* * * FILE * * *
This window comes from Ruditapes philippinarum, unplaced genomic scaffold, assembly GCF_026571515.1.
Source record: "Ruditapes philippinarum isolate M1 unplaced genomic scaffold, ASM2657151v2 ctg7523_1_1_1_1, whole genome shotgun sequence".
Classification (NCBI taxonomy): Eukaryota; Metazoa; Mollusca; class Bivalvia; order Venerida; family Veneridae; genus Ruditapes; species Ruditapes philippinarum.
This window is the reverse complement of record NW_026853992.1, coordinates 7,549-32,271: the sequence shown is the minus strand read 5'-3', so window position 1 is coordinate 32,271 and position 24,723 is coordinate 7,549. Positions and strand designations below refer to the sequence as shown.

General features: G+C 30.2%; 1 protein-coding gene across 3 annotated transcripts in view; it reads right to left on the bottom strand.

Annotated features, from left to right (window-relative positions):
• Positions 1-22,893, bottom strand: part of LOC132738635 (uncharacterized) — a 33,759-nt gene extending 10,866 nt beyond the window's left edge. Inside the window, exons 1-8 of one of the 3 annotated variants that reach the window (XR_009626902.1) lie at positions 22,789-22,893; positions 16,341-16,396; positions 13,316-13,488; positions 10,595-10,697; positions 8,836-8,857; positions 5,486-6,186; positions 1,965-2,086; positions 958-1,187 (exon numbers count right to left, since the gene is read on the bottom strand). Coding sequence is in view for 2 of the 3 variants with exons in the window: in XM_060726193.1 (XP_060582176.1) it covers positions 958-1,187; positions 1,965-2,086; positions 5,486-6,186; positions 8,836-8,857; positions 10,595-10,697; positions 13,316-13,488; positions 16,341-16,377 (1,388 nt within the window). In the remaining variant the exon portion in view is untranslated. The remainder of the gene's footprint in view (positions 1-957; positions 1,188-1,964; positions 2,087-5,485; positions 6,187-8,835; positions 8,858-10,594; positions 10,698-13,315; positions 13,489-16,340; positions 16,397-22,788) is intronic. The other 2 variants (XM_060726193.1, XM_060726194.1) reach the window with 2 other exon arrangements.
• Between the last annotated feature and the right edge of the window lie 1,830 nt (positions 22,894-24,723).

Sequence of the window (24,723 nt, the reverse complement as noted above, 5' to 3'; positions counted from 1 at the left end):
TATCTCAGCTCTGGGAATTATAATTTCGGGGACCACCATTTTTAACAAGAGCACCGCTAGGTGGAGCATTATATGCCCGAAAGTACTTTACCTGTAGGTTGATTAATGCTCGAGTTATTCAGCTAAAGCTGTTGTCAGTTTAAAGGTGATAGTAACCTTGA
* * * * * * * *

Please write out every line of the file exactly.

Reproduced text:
This window comes from Ruditapes philippinarum, unplaced genomic scaffold, assembly GCF_026571515.1.
Source record: "Ruditapes philippinarum isolate M1 unplaced genomic scaffold, ASM2657151v2 ctg7523_1_1_1_1, whole genome shotgun sequence".
Classification (NCBI taxonomy): Eukaryota; Metazoa; Mollusca; class Bivalvia; order Venerida; family Veneridae; genus Ruditapes; species Ruditapes philippinarum.
This window is the reverse complement of record NW_026853992.1, coordinates 7,549-32,271: the sequence shown is the minus strand read 5'-3', so window position 1 is coordinate 32,271 and position 24,723 is coordinate 7,549. Positions and strand designations below refer to the sequence as shown.

General features: G+C 30.2%; 1 protein-coding gene across 3 annotated transcripts in view; it reads right to left on the bottom strand.

Annotated features, from left to right (window-relative positions):
• Positions 1-22,893, bottom strand: part of LOC132738635 (uncharacterized) — a 33,759-nt gene extending 10,866 nt beyond the window's left edge. Inside the window, exons 1-8 of one of the 3 annotated variants that reach the window (XR_009626902.1) lie at positions 22,789-22,893; positions 16,341-16,396; positions 13,316-13,488; positions 10,595-10,697; positions 8,836-8,857; positions 5,486-6,186; positions 1,965-2,086; positions 958-1,187 (exon numbers count right to left, since the gene is read on the bottom strand). Coding sequence is in view for 2 of the 3 variants with exons in the window: in XM_060726193.1 (XP_060582176.1) it covers positions 958-1,187; positions 1,965-2,086; positions 5,486-6,186; positions 8,836-8,857; positions 10,595-10,697; positions 13,316-13,488; positions 16,341-16,377 (1,388 nt within the window). In the remaining variant the exon portion in view is untranslated. The remainder of the gene's footprint in view (positions 1-957; positions 1,188-1,964; positions 2,087-5,485; positions 6,187-8,835; positions 8,858-10,594; positions 10,698-13,315; positions 13,489-16,340; positions 16,397-22,788) is intronic. The other 2 variants (XM_060726193.1, XM_060726194.1) reach the window with 2 other exon arrangements.
• Between the last annotated feature and the right edge of the window lie 1,830 nt (positions 22,894-24,723).

Sequence of the window (24,723 nt, the reverse complement as noted above, 5' to 3'; positions counted from 1 at the left end):
TATCTCAGCTCTGGGAATTATAATTTCGGGGACCACCATTTTTAACAAGAGCACCGCTAGGTGGAGCATTATATGCCCGAAAGTACTTTACCTGTAGGTTGATTAATGCTCGAGTTATTCAGCTAAAGCTGTTGTCAGTTTAAAGGTGATAGTAACCTTGA